Canadian Consulting Engineer

Walmart -Burlington

Stantec designed a large geothermal heating and cooling system for Walmart Canada's 135,000-square-foot green prototype supercentre in Burlington, Ontario. The project used other innovative cost-savin...

October 1, 2009   Canadian Consulting Engineer

Stantec designed a large geothermal heating and cooling system for Walmart Canada’s 135,000-square-foot green prototype supercentre in Burlington, Ontario. The project used other innovative cost-saving technologies as well.

The geoexchange system has a horizontal arrangement of pipe beneath the parking lot, drawing heat from the earth in the winter and pumping it back in the summer. As a result, Walmart Burlington’s heating, ventilating and air-conditioning systems (HVAC) will generate energy savings of 57% compared to those in Walmart stores constructed prior to 2008.

SpiderPlow

The project represents the first known global geo-exchange installation using SpiderPlow technology. Traditionally the SpiderPlow has been used almost exclusively for oil and gas applications.

At the Walmart store, 15 kilometres of pipe was laid using the SpiderPlow in only six days, compared to about three months of installation time for a typical bore-hole system. The SpiderPlow technology had several benefits: it reduced ground disturbance, and it allowed digging at depths of greater than 7 feet, at a consistent depth in undulating terrain. It also allowed the installation of piping in a single pass. The technology reduced the geothermal construction costs by about 70%.

Roll-Out Radiant Mat

Walmart had previously experiment-ed with radiant cooling in one of its Las Vegas stores, but the Burlington store was the first application of both heating and cooling via a radiant slab. Stantec worked with the radiant system manufacturer to develop a “roll-out” radiant mat for the hydronic floor heating and cooling system inside the store.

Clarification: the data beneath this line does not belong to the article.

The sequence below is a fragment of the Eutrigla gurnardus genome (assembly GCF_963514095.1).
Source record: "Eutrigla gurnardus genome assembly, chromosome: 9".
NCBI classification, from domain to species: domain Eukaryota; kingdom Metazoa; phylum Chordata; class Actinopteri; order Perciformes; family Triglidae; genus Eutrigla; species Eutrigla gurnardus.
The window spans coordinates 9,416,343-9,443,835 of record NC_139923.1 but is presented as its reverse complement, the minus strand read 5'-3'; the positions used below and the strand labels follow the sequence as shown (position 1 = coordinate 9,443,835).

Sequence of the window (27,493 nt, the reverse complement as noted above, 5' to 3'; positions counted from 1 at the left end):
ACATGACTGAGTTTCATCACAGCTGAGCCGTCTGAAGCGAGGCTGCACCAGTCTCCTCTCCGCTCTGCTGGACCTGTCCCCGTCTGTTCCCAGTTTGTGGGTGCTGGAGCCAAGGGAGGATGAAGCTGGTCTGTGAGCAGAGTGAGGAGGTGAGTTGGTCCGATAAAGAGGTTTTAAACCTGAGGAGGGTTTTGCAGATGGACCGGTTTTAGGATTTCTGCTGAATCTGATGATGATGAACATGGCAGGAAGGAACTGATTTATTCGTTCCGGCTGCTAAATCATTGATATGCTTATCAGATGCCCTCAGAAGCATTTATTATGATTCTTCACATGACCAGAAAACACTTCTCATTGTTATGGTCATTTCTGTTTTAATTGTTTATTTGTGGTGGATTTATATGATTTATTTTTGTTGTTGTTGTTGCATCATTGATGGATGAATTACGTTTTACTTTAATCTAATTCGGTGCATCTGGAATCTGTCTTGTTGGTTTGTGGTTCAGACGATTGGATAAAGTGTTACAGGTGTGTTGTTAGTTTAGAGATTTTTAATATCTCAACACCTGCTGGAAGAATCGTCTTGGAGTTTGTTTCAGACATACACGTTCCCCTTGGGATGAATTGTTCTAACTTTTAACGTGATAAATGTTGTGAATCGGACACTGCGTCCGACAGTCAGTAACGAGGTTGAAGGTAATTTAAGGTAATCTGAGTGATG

Because proper humidity control was critical for the Burlington store, Stantec, in conjunction with the dehumidification equipment manufacturer, developed air handlers using heat pump technology specifically for this project. The system includes tempera ture and humidity control, CO2 demand ventilation control, and building pressurization.

Harvesting Heat From Store Refrigerator Cases

Stantec worked with the refrigeration equipment engineer to design a system that harnesses the heat rejected from refrigerator cases and uses it for the hydronic heating system in the store during the cold months. During the warm months, the rejected heat is stored in the geo-exchange field.

The CO2-based refrigeration systems use a non-traditional heat transfer fluid, which is 90% more environmentally friendly than conventional refrigerants. Bio-Green 1,3-Propanediol (25 mixture) has improved environmental and heat transfer proper ties compared to propylene glycol.

Modelling And Controls

Stantec developed a highly accurate computer model for the entire building system (roof, slab, walls, windows, and skylights) to analyze the rate of heat transfer to and from the ground over several years of heating and cooling the building. This extensive energy model using TRNSYS software, a transient thermal analysis software tool, was used to measure the performance of the mechanical system and the geo-exchange field, and to provide a tool to further improve performance.

An extensive control sequence to optimize and integrate all the system components was developed, using a Novar control system.

Compared to a similar building designed according to the Model National Energy Code for Buildings, the Burlington store has achieved a 50% reduction in peak load demand.

Project: Walmart, Burlington, Ont.

Award-winning firm HVAC engineer: Stantec Consulting (Nuno Duarte, P. Eng., Jim Berenton, P. Eng., David Overton, Steve Hughes)

Owner: Walmart Canada

Other key players: Petroff Architects, Counterpoint Engineering, Ellard-Wilson Engineering, Cobalt Engineering


Print this page

Related Stories

Leave a Reply

Your email address will not be published. Required fields are marked *

*